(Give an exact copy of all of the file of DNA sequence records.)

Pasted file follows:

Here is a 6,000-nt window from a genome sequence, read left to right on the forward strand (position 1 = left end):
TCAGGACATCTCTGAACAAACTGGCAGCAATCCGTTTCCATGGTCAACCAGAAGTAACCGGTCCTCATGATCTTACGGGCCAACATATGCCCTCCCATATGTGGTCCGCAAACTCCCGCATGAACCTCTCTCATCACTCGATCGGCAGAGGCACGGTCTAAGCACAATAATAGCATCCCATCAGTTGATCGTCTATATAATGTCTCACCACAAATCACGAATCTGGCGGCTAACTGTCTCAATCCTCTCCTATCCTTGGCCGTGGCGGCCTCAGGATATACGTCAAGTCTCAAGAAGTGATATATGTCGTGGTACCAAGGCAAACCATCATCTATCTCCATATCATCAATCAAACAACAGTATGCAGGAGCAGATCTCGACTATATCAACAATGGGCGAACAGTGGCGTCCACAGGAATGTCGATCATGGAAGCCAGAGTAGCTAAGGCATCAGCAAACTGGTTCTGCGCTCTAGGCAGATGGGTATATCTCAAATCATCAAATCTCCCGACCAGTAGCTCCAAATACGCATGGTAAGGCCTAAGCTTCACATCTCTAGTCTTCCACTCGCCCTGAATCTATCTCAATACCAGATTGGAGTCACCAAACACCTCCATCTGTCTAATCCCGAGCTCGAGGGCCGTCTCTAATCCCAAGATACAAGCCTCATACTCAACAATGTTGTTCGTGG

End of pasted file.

Here is a 6,000-nt window from a genome sequence, read left to right on the forward strand (position 1 = left end):
TCAGGACATCTCTGAACAAACTGGCAGCAATCCGTTTCCATGGTCAACCAGAAGTAACCGGTCCTCATGATCTTACGGGCCAACATATGCCCTCCCATATGTGGTCCGCAAACTCCCGCATGAACCTCTCTCATCACTCGATCGGCAGAGGCACGGTCTAAGCACAATAATAGCATCCCATCAGTTGATCGTCTATATAATGTCTCACCACAAATCACGAATCTGGCGGCTAACTGTCTCAATCCTCTCCTATCCTTGGCCGTGGCGGCCTCAGGATATACGTCAAGTCTCAAGAAGTGATATATGTCGTGGTACCAAGGCAAACCATCATCTATCTCCATATCATCAATCAAACAACAGTATGCAGGAGCAGATCTCGACTATATCAACAATGGGCGAACAGTGGCGTCCACAGGAATGTCGATCATGGAAGCCAGAGTAGCTAAGGCATCAGCAAACTGGTTCTGCGCTCTAGGCAGATGGGTATATCTCAAATCATCAAATCTCCCGACCAGTAGCTCCAAATACGCATGGTAAGGCCTAAGCTTCACATCTCTAGTCTTCCACTCGCCCTGAATCTATCTCAATACCAGATTGGAGTCACCAAACACCTCCATCTGTCTAATCCCGAGCTCGAGGGCCGTCTCTAATCCCAAGATACAAGCCTCATACTCAACAATGTTGTTCGTGG